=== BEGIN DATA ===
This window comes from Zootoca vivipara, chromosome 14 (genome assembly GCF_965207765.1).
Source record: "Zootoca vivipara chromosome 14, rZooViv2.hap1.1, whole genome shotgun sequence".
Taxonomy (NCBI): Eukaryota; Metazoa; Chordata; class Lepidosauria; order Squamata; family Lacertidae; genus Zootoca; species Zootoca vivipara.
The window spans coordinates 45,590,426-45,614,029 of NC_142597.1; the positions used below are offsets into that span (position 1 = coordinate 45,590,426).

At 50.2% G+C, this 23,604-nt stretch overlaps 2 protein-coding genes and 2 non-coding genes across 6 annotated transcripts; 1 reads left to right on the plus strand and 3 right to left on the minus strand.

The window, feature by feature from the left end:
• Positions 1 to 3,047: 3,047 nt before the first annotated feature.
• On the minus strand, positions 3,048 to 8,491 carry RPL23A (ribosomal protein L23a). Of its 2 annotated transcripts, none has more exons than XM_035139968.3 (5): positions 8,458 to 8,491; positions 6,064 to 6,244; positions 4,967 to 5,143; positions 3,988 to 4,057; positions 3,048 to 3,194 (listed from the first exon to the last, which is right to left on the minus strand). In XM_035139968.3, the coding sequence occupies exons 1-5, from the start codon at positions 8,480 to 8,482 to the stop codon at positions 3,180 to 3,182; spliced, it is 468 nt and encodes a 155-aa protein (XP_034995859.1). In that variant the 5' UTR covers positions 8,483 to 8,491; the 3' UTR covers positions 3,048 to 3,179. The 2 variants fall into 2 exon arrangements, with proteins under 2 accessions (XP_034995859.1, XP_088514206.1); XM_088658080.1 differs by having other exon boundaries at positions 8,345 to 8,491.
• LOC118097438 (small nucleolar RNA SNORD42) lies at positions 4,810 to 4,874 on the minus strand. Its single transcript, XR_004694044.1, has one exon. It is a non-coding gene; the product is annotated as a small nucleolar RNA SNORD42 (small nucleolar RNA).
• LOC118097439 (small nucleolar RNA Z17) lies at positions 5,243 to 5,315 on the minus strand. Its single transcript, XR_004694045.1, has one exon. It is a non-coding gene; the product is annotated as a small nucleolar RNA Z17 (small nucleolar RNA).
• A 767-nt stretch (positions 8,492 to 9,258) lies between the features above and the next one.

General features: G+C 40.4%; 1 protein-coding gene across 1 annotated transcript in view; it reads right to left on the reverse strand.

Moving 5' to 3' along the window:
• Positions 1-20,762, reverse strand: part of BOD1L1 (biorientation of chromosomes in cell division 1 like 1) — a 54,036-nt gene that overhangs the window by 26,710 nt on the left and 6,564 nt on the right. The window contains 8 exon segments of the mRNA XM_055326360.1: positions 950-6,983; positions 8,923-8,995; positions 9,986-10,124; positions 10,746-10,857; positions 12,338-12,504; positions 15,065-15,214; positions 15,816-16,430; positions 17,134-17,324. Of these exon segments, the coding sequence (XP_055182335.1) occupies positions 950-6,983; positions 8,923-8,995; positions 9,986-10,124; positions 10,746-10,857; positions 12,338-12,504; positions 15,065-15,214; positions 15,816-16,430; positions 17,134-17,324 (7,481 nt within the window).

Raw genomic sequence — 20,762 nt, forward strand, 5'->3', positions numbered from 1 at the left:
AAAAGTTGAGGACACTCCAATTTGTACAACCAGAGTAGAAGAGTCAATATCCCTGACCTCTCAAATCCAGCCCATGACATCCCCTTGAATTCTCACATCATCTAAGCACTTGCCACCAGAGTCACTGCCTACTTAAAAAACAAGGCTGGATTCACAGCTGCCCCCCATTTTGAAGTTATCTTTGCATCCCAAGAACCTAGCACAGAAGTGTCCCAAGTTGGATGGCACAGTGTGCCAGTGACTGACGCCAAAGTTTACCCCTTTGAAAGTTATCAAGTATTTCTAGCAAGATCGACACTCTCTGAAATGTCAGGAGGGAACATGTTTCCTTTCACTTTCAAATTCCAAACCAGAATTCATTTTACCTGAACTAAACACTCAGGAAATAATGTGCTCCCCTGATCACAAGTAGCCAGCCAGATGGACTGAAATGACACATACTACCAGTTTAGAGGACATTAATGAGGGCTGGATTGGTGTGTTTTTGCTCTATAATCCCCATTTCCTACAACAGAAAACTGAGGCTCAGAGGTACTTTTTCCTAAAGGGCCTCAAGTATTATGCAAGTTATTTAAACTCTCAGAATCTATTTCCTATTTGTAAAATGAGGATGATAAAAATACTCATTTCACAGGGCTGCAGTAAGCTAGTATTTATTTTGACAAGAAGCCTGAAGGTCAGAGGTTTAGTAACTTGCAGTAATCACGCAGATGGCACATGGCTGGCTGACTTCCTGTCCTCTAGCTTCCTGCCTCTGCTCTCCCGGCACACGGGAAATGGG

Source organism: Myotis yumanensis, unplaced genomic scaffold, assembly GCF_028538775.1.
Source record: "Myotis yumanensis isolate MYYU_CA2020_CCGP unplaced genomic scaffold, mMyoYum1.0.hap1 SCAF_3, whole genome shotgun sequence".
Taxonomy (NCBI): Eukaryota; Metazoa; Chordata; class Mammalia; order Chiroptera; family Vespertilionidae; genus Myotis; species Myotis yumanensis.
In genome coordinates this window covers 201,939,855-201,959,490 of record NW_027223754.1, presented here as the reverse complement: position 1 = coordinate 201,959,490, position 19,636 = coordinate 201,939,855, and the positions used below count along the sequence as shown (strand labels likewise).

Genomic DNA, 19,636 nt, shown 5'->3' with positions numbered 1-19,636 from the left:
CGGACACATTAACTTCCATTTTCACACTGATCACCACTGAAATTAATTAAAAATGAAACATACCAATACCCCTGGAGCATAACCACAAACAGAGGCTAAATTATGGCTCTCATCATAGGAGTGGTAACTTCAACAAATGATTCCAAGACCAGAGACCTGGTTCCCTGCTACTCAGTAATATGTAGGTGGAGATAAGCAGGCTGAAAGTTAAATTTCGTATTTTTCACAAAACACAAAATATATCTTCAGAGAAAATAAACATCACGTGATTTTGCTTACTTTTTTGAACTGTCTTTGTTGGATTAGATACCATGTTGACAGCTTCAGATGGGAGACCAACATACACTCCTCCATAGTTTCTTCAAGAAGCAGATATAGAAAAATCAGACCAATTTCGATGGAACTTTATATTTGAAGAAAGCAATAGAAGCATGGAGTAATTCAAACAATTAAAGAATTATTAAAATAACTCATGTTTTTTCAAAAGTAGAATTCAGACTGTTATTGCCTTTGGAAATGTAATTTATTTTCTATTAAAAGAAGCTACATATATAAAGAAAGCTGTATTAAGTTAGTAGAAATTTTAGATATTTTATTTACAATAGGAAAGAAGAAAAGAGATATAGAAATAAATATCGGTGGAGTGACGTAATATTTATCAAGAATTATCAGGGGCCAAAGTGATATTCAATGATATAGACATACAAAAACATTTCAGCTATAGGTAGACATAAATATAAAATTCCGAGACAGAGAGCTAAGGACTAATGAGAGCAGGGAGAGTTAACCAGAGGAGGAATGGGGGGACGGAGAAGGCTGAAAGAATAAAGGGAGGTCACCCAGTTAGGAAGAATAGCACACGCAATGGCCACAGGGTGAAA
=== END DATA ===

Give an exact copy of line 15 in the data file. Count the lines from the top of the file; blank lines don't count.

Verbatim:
Raw genomic sequence — 20,762 nt, forward strand, 5'->3', positions numbered from 1 at the left: